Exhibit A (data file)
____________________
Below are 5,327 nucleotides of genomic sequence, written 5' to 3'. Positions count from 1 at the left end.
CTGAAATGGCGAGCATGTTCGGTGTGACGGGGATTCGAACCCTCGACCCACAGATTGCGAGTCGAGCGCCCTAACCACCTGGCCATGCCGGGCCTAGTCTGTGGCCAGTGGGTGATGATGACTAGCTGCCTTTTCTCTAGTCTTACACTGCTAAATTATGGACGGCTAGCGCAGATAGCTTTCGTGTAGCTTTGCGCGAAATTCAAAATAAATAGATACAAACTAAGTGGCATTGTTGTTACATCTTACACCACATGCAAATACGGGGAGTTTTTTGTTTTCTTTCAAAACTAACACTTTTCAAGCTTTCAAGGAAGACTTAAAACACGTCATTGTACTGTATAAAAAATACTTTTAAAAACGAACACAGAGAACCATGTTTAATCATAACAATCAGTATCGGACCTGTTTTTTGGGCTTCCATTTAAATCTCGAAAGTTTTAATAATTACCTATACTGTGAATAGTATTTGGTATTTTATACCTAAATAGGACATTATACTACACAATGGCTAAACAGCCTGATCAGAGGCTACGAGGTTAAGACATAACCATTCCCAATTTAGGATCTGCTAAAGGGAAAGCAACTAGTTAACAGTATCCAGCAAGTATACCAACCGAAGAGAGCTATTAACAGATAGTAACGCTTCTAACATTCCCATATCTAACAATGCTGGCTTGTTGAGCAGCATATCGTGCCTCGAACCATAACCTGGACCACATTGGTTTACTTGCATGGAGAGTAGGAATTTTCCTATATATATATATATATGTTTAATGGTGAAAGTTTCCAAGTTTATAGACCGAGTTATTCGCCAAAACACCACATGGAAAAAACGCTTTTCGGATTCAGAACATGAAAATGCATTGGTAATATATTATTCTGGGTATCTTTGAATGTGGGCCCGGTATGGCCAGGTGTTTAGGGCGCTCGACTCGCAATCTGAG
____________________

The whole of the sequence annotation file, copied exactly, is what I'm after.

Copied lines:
Below are 5,327 nucleotides of genomic sequence, written 5' to 3'. Positions count from 1 at the left end.
CTGAAATGGCGAGCATGTTCGGTGTGACGGGGATTCGAACCCTCGACCCACAGATTGCGAGTCGAGCGCCCTAACCACCTGGCCATGCCGGGCCTAGTCTGTGGCCAGTGGGTGATGATGACTAGCTGCCTTTTCTCTAGTCTTACACTGCTAAATTATGGACGGCTAGCGCAGATAGCTTTCGTGTAGCTTTGCGCGAAATTCAAAATAAATAGATACAAACTAAGTGGCATTGTTGTTACATCTTACACCACATGCAAATACGGGGAGTTTTTTGTTTTCTTTCAAAACTAACACTTTTCAAGCTTTCAAGGAAGACTTAAAACACGTCATTGTACTGTATAAAAAATACTTTTAAAAACGAACACAGAGAACCATGTTTAATCATAACAATCAGTATCGGACCTGTTTTTTGGGCTTCCATTTAAATCTCGAAAGTTTTAATAATTACCTATACTGTGAATAGTATTTGGTATTTTATACCTAAATAGGACATTATACTACACAATGGCTAAACAGCCTGATCAGAGGCTACGAGGTTAAGACATAACCATTCCCAATTTAGGATCTGCTAAAGGGAAAGCAACTAGTTAACAGTATCCAGCAAGTATACCAACCGAAGAGAGCTATTAACAGATAGTAACGCTTCTAACATTCCCATATCTAACAATGCTGGCTTGTTGAGCAGCATATCGTGCCTCGAACCATAACCTGGACCACATTGGTTTACTTGCATGGAGAGTAGGAATTTTCCTATATATATATATATATGTTTAATGGTGAAAGTTTCCAAGTTTATAGACCGAGTTATTCGCCAAAACACCACATGGAAAAAACGCTTTTCGGATTCAGAACATGAAAATGCATTGGTAATATATTATTCTGGGTATCTTTGAATGTGGGCCCGGTATGGCCAGGTGTTTAGGGCGCTCGACTCGCAATCTGAG